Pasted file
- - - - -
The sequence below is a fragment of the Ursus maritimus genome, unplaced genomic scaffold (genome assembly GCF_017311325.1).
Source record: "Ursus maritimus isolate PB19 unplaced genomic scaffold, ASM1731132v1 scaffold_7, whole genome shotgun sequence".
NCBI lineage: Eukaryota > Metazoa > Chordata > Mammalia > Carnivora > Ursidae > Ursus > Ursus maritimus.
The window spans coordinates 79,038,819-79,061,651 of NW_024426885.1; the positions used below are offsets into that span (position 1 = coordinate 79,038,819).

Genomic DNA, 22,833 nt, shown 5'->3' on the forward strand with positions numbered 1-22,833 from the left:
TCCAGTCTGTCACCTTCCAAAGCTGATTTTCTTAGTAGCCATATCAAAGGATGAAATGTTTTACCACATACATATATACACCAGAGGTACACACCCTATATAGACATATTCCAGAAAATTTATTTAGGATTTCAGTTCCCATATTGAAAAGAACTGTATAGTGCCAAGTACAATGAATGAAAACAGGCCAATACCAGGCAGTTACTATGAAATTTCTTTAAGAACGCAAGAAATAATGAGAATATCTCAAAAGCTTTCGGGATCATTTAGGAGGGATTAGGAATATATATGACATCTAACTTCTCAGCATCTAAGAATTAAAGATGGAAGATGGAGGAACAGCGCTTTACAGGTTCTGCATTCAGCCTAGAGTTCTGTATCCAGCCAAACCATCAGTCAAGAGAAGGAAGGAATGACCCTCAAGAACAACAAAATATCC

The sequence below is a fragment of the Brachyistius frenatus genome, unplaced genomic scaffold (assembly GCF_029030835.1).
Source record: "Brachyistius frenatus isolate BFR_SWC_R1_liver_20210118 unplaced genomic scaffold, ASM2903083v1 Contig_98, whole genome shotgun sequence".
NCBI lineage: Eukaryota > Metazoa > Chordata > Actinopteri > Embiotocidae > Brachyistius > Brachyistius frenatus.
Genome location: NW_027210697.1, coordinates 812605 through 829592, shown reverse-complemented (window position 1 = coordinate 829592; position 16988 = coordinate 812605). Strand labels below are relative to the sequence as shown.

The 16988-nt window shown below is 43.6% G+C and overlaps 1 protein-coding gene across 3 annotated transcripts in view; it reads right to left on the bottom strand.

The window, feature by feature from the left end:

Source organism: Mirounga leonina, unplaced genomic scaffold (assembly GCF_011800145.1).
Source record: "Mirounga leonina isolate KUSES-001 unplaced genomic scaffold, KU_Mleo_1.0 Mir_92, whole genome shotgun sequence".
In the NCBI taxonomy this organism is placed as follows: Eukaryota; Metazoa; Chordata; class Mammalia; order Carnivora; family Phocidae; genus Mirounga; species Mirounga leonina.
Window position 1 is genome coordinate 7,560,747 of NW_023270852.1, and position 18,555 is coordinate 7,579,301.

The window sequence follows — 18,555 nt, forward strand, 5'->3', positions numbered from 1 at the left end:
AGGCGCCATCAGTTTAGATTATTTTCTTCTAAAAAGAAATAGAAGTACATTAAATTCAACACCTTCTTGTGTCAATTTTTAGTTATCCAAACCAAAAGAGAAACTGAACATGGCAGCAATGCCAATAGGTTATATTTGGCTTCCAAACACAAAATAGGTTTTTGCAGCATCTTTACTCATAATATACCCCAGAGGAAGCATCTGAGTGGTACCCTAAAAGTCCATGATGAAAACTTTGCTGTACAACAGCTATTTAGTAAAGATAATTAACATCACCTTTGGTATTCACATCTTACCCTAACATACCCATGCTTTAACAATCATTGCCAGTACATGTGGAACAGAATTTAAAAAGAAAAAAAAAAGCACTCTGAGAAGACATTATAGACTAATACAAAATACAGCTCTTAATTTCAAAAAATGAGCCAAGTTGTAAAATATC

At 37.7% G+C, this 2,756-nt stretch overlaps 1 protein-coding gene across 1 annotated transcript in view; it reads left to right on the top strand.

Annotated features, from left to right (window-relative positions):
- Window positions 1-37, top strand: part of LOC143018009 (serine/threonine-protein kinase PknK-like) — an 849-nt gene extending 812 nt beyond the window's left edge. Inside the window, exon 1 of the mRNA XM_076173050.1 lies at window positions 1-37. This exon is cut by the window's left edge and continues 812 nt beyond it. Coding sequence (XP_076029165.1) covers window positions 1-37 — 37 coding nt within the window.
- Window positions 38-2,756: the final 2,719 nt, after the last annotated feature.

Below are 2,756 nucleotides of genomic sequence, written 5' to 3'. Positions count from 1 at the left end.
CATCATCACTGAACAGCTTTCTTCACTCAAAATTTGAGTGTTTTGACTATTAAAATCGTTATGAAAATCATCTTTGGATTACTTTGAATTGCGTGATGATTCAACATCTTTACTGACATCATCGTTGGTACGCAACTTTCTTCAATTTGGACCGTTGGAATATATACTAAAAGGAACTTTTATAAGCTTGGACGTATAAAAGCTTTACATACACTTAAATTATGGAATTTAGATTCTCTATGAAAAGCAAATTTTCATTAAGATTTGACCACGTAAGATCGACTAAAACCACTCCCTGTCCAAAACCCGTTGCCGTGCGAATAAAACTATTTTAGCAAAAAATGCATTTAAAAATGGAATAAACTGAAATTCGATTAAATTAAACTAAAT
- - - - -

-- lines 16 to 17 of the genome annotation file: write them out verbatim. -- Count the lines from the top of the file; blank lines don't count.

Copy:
Window position 1 is genome coordinate 7,560,747 of NW_023270852.1, and position 18,555 is coordinate 7,579,301.

The window sequence follows — 18,555 nt, forward strand, 5'->3', positions numbered from 1 at the left end: